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Even in the arts, we can spend only what we earn.
Federal and State government should not be supporting the arts. If a local government wants to do so, that's fine. They are immediately accountable to their constituency. The Minnesota Orchestra needs to figure out how to market it's product just like any free-market business.
The arts are as much, if not more a part of the quality of life of a community than sports. If the government can spend millions or half a billion dolloars on privately owned sports team's capital needs, and 2 ball parks in one year, they can support the arts. This community is going to loose a world class orchestra. 1. Replace the board with people who can actually DO something to increase community broad based support, and not just sit as silent fancy bumps on a log, AND 2. Have the new board make the state aware of just how valuable the resource is, they are about to loose. Raise the money board. Use your connections. What do you think you're there for ? To look pretty ?
i don not support kingtutsky .the government supports the twins and hockey, basketball,and dont for get football.they have nothing but money no matter what,and if you want it they will do what ever it takes to give it to you.
When you spend $50 million on a LOBBY and then expect your employees to take a 40-50% paycut, you're like a kid who kills his parents and then begs for mercy because he's an orphan. You have a world class orchestra, but that's dependent on world class musicians!
dorianmode - ""Raise the money board. Use your connections. What do you think you're there for ?""
Actually it should be the musicians who raise the money through their actions and their talents.... It is painfully obvious that their current talents (and what people will pay to see those talents) is substantially short of the amounts they are currently being paid....
This problem will continue until they are paid what the market thinks they are worth (Not what they think they are worth).
Thank you BOARD for effectively and honestly dealing with this issue.
totaltruth - "This problem will continue until they are paid what the market thinks they are worth (Not what they think they are worth)"
Free market economics doesn't easily translate to the realm of non-profit arts and the 3-tiered funding model of symphony orchestras. It's not simply what the "market" thinks they're worth, because the market could never actually support the actions and talents of these musicians on its own. For an orchestra, its "sustainability" has every bit to do with what the board believes it can support and how well the organization promotes itself to garner support from the community. This board believes it can only support an organization of the same budget level as orchestras in St. Louis, Nashville, Detroit, and Baltimore. Last I checked, the Twin CIties is doing better economically than all those places, and has a more vibrant arts scene, so this cry of poverty is a bit odd, especially with a huge financial investment in a building.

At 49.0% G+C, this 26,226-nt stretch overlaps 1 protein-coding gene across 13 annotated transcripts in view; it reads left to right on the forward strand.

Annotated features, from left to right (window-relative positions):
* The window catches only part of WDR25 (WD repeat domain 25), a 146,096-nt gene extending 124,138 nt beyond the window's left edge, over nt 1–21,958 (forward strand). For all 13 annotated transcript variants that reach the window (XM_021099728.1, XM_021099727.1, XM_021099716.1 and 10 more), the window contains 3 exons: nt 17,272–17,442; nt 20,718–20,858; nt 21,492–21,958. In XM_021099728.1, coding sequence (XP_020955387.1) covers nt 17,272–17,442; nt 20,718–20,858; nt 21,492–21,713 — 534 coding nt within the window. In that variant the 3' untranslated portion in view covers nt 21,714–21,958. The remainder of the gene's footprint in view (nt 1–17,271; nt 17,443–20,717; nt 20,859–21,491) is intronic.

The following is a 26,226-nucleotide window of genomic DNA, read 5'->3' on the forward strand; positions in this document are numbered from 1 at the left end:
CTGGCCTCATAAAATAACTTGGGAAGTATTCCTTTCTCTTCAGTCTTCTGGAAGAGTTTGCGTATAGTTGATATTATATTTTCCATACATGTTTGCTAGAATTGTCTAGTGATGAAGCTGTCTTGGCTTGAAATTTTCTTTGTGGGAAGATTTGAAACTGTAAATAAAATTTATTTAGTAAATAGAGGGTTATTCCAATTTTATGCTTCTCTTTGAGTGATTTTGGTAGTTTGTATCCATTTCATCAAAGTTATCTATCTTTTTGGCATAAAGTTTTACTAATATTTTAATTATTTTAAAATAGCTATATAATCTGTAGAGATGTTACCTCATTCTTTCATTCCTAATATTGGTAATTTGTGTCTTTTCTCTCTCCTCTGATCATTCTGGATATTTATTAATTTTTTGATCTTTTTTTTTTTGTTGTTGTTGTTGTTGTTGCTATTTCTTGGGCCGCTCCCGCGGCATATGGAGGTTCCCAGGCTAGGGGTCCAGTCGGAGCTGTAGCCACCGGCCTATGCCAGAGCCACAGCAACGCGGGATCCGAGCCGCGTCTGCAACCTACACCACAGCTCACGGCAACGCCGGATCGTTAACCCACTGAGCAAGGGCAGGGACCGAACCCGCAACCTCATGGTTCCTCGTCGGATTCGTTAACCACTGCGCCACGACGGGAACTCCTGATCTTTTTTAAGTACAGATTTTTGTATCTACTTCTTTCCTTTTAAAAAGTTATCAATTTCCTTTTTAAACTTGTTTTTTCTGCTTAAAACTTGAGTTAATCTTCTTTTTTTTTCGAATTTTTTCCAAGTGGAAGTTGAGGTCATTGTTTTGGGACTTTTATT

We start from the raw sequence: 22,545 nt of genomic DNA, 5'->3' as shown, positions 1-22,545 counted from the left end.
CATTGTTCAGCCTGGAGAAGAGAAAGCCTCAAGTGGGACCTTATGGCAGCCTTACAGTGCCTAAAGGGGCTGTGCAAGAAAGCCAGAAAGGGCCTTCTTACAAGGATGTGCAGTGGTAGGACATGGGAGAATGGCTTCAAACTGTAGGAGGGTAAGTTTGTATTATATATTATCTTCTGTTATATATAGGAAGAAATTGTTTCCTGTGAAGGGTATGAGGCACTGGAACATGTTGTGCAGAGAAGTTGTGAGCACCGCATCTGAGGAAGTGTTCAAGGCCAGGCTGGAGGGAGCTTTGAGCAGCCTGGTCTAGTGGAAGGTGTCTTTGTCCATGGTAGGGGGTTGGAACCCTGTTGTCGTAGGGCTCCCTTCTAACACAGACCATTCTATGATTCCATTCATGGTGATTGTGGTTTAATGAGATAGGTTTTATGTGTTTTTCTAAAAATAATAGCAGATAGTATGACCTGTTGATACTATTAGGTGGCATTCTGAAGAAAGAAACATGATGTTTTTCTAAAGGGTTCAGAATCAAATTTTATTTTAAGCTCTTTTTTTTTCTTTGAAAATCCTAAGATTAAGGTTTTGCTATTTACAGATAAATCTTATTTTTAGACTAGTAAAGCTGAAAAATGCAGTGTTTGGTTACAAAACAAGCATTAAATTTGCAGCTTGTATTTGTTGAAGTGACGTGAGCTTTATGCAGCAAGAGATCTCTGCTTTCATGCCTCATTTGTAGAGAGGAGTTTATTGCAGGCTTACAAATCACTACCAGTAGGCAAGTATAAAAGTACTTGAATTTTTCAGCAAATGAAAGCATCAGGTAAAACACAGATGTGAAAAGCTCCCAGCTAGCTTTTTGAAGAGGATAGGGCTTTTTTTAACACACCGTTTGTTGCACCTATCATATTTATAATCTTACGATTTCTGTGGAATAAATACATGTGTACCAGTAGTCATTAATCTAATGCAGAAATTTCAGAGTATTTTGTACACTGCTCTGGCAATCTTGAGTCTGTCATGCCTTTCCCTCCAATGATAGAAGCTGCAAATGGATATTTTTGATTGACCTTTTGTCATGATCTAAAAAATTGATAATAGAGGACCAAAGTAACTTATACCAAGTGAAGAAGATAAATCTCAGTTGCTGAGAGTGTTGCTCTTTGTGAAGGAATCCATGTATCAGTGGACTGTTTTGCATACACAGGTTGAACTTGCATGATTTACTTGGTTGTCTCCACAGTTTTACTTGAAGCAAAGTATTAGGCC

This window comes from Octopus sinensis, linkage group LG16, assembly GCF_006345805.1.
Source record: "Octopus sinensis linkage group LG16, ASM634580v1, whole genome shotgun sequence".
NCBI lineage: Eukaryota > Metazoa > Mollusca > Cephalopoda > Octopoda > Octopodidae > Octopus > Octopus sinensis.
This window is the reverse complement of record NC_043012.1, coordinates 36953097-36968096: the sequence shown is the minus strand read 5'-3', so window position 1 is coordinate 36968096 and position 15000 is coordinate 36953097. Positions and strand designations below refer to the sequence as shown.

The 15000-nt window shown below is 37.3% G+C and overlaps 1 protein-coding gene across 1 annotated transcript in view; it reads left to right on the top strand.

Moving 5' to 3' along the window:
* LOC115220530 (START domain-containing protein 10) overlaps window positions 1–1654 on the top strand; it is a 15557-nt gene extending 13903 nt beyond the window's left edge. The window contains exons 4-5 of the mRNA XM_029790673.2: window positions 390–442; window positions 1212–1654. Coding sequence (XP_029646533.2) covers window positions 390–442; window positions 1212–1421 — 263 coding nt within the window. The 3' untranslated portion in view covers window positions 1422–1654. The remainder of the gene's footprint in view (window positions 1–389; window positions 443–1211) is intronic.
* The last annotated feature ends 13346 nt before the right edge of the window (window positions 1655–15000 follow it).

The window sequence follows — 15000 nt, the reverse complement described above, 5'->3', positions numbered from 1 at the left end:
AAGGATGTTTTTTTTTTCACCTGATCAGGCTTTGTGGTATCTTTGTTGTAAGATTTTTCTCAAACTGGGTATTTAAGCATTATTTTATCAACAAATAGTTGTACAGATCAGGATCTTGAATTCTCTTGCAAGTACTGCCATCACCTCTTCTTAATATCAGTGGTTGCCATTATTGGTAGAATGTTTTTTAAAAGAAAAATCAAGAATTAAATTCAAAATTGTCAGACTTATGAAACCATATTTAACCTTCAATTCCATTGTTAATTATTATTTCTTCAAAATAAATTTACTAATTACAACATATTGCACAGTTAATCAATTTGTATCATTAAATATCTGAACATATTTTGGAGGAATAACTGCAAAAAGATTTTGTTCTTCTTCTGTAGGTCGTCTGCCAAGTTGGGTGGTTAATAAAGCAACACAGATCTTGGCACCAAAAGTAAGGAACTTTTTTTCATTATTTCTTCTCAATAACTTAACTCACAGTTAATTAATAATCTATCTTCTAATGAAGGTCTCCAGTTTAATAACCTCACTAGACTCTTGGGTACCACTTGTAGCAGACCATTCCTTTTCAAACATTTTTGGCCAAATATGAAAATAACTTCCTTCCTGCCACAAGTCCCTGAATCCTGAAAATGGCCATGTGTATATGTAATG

Fine, on one hand you can only pay for what you can afford. On the other hand, you'll get what you pay for too. The Minnesota Orchestra is really something special, and it is very much the collective efforts of these musicians and their predecessors who have made it that way. It's more than a bit arrogant for the board to claim credit for all that. Change the product too much through staff attrition, and you'll continue to bleed, even after "restructuring."
The job of the musicians is to make music. The job of the board is to raise money and manage operations, and do effective advertising. Do actors raise money ? The job of the musicians is not to create demand, They do their jobs very well. The board has failed miserably, even while WASTING millions on unnecessary new building projects. They all need to go.
By that logic, it was job of the Vikings players to raise the money for the new stadium.
I also fault the Board... But for a different reason... They should have addressed this issue of overpaid musicians several years ago instead of waiting until it is almost too late.
I have heard over 35 different orchestras from around the world in my 60 years.... And honestly do not think there is a big difference between the so-called 2nd tier orchestras and the so-called first tier orchestras. Sure their are some nuances that a first tier orchestra has... But 95%+ of your audience would not hear the difference between a first and 2nd tier.
The market here will support a second tier orchestra... Maybe it is time...
maybe it was time for a 2nd rate football team
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